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A convertible bond is a fixed-rate bond that may, at the option of the investor, be converted into the equity of the borrower or its parent. The price at which the bond is convertible into equity is set at the time of issue and typically will be at a premium to the market value of the equity at the time of issue.

The conversion option on the bond may be exercised at one specified future date or within a range of dates—“the window period.” The conversion right cannot be separated from the debt. The instrument allows the investor to participate in the appreciation of the underlying asset of the company while limiting risk. A convertible bond will generally pay a coupon rate higher than the dividend rate of the underlying equity at the time of issue but lower than the rate of a comparable bond without a conversion option. For the investor, the value of the convertible bond lies in the excess return of the bond yield over the dividend yield of the underlying shares.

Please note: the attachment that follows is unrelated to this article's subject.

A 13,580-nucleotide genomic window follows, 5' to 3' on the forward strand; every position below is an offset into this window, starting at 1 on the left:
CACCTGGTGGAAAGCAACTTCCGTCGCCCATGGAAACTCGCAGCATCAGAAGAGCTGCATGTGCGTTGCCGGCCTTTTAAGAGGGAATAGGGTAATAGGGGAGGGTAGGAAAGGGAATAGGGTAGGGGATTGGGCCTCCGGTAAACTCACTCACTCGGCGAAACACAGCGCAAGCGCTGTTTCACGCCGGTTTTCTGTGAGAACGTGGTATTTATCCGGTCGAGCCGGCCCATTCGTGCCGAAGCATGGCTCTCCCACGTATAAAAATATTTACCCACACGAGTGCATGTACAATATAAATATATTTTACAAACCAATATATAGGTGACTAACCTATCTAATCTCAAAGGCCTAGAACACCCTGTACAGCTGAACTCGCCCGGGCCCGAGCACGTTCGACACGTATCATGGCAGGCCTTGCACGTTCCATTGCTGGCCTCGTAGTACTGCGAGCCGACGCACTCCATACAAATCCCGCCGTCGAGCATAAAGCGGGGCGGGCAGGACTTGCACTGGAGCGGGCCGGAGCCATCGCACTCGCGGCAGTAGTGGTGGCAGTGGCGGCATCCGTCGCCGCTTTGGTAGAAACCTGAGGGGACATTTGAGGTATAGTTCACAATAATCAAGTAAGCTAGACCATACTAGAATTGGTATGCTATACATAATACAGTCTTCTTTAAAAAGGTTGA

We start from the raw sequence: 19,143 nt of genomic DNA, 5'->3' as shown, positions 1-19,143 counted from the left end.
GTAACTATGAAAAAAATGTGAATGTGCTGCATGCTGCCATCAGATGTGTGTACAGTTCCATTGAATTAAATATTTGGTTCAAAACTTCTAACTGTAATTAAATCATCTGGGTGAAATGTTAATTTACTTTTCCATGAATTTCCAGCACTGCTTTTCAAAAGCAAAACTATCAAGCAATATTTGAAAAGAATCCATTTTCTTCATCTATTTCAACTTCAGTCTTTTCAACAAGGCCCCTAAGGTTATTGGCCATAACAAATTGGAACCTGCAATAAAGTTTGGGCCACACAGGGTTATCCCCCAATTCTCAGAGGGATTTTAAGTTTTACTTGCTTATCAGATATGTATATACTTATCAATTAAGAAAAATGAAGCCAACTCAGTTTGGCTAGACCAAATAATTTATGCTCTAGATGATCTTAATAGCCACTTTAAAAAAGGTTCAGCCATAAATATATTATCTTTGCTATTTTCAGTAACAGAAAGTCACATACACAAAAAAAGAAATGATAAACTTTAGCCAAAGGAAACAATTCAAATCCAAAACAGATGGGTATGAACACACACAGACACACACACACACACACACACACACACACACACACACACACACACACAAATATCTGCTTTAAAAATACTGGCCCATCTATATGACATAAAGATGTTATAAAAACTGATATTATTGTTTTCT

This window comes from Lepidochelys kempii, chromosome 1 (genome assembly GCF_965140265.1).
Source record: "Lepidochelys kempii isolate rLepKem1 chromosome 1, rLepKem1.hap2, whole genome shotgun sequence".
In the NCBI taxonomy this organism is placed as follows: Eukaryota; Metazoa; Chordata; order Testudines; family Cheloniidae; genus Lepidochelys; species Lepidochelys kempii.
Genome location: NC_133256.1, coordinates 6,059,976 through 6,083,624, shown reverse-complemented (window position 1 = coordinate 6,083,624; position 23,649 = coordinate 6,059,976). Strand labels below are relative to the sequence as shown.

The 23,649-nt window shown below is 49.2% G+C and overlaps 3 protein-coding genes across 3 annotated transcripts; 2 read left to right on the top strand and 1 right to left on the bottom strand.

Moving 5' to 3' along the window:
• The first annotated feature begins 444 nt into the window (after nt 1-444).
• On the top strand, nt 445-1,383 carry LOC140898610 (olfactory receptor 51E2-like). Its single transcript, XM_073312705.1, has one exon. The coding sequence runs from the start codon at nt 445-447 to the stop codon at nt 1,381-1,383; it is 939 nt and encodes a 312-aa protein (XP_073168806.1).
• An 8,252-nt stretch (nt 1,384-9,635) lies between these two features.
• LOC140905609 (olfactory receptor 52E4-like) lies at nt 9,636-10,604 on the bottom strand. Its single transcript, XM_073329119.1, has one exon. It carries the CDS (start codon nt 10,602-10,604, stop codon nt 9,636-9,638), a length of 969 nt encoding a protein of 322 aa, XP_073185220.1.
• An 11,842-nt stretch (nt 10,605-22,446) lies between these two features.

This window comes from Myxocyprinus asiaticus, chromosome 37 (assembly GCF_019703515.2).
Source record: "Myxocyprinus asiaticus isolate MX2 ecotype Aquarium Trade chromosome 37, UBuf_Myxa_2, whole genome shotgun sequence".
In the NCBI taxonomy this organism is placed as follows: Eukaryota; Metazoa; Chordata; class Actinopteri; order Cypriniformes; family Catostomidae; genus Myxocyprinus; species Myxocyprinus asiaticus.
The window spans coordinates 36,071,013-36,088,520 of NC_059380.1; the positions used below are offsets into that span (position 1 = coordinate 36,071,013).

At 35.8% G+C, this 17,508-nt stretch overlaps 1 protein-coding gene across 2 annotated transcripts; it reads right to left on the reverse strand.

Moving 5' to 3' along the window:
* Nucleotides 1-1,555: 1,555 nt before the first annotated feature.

Source Publication:
IMF, 2003, External Debt Statistics: Guide for Compilers and Users – Appendix 1. Special financial instruments and transactions: classifications, IMF, Washington DC.


Statistical Theme: Financial statistics

Created on Friday, August 29, 2003